A spring poem and a found/assembled poem.
Forsythia, tulip, japanese maple,
dandelion, lilac, dwarf pear:
bright colors of the enemy.
The fresh breeze swarms with bullets aimed
at my sinuses, and the golden sun
is no friend to my skin.
But sometimes you weary of skulking, sometimes
you have to dare the world to do its —
no, not worst, not near.
It’s just hay fever, not war.
The elements don’t care if I cower,
Nature holds no malice.
No forgiveness, either. Later
or sooner, something will bring me down
for good. And there’s an end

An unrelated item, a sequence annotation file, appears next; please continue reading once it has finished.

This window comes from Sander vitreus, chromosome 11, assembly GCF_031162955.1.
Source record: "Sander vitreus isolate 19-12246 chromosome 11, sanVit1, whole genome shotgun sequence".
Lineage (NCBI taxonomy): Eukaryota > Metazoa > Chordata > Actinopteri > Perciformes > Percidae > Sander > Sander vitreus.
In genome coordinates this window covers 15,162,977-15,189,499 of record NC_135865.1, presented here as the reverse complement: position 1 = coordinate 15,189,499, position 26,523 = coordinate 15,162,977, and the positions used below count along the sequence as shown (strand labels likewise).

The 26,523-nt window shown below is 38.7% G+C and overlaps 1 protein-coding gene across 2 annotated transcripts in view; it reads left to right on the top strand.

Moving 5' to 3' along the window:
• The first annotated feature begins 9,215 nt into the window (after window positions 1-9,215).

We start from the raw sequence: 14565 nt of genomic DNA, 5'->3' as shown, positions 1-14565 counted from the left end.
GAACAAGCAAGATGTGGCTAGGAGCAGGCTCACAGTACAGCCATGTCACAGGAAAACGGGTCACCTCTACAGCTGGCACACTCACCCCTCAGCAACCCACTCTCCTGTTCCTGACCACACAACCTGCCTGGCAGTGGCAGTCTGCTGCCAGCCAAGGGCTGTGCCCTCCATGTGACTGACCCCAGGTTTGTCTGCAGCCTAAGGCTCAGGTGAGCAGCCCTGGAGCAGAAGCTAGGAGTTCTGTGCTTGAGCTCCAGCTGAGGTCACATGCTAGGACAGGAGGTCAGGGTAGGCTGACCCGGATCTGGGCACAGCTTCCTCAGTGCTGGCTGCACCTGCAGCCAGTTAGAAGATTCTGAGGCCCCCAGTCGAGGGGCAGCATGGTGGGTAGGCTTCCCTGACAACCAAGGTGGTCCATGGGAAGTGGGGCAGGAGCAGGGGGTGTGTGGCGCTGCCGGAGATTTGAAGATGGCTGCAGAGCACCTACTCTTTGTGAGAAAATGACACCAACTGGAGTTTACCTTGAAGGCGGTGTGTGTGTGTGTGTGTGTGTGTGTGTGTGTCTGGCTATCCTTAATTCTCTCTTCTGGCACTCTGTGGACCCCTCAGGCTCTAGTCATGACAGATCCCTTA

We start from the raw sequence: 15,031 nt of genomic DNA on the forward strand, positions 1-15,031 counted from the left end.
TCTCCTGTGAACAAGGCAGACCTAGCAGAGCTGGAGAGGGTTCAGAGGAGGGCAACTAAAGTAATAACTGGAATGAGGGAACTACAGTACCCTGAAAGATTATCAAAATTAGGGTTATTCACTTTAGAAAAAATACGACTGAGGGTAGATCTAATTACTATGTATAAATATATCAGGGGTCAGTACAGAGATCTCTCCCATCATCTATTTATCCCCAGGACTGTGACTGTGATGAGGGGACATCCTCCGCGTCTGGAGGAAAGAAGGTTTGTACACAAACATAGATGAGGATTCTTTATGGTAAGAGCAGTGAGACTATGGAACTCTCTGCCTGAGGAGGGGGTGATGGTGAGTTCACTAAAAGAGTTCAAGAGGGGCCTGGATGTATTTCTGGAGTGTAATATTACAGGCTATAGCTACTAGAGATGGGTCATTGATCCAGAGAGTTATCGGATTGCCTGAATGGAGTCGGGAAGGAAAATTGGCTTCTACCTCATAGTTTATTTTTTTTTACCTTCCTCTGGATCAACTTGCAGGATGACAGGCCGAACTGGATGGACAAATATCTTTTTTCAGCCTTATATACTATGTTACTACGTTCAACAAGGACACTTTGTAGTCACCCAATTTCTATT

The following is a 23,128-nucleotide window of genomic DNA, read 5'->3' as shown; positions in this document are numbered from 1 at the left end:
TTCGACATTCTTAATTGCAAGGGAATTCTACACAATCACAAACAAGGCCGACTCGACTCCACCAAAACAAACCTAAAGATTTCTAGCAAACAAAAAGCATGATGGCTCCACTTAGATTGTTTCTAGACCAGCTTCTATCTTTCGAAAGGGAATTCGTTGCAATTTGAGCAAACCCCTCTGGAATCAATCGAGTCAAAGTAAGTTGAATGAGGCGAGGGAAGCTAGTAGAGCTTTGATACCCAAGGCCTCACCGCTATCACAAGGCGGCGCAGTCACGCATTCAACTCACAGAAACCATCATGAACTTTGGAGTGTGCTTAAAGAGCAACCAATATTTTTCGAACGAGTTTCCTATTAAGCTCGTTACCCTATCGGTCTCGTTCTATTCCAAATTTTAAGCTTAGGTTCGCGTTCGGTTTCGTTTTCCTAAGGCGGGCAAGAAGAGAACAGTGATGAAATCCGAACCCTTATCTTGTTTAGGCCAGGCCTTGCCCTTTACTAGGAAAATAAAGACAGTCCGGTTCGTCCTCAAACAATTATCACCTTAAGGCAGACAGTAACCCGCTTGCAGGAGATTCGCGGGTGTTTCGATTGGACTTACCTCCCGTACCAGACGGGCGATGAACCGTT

to yellow, red, purple, white,
sun and moon, night and day, pollen-smeared windshields,
ants in the sugar bowl, spiders in slippers,
sunburn, fleabite, mosquito welt;
and since I’m not ready to lose them,
it’s a good day for a walk.
— Carl Bettis, 4/11/2010
Dialogues overheard in the audience before a Ted Kooser reading
That guy over there? He has a thing for me. So does she.
— Let me have whichever one you don’t want.
Ted Hoosier’s one of my favorite poets.
— Did you know he was married to Sylvia Plath?
I heard the earth’s magnetic field is going to flip.
— What will that do?
Electricity’s going to run backwards.
People need art. I mean need, like, to survive.
— It’s an acquired taste, that’s for sure.
He’s not from Kansas? I thought he was from Kansas.
— Well, his poetry is.
— Carl Bettis, 4/12/2010